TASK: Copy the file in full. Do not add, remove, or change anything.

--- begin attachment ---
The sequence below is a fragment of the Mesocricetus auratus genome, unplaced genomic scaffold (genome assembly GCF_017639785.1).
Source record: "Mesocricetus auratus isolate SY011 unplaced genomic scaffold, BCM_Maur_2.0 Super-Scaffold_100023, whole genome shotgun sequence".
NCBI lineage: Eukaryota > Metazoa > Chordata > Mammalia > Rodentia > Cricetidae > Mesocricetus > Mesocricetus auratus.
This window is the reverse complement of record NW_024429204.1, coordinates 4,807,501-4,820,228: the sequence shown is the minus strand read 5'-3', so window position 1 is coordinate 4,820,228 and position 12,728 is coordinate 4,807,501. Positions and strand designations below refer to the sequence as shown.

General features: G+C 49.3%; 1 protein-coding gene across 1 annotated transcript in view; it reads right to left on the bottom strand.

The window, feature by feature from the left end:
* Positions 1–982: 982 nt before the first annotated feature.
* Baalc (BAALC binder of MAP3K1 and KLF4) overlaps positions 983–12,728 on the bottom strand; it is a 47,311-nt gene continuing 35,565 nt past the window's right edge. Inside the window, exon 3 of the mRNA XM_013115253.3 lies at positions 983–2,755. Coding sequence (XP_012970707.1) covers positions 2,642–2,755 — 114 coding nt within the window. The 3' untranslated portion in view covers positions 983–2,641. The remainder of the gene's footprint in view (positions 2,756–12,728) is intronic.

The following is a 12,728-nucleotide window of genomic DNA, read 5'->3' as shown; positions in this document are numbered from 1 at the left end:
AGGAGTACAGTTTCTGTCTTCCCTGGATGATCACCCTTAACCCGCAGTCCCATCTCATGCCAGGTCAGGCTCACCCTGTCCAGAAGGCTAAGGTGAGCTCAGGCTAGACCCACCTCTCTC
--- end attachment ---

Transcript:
The sequence below is a fragment of the Mesocricetus auratus genome, unplaced genomic scaffold (genome assembly GCF_017639785.1).
Source record: "Mesocricetus auratus isolate SY011 unplaced genomic scaffold, BCM_Maur_2.0 Super-Scaffold_100023, whole genome shotgun sequence".
NCBI lineage: Eukaryota > Metazoa > Chordata > Mammalia > Rodentia > Cricetidae > Mesocricetus > Mesocricetus auratus.
This window is the reverse complement of record NW_024429204.1, coordinates 4,807,501-4,820,228: the sequence shown is the minus strand read 5'-3', so window position 1 is coordinate 4,820,228 and position 12,728 is coordinate 4,807,501. Positions and strand designations below refer to the sequence as shown.

General features: G+C 49.3%; 1 protein-coding gene across 1 annotated transcript in view; it reads right to left on the bottom strand.

The window, feature by feature from the left end:
* Positions 1–982: 982 nt before the first annotated feature.
* Baalc (BAALC binder of MAP3K1 and KLF4) overlaps positions 983–12,728 on the bottom strand; it is a 47,311-nt gene continuing 35,565 nt past the window's right edge. Inside the window, exon 3 of the mRNA XM_013115253.3 lies at positions 983–2,755. Coding sequence (XP_012970707.1) covers positions 2,642–2,755 — 114 coding nt within the window. The 3' untranslated portion in view covers positions 983–2,641. The remainder of the gene's footprint in view (positions 2,756–12,728) is intronic.

The following is a 12,728-nucleotide window of genomic DNA, read 5'->3' as shown; positions in this document are numbered from 1 at the left end:
AGGAGTACAGTTTCTGTCTTCCCTGGATGATCACCCTTAACCCGCAGTCCCATCTCATGCCAGGTCAGGCTCACCCTGTCCAGAAGGCTAAGGTGAGCTCAGGCTAGACCCACCTCTCTC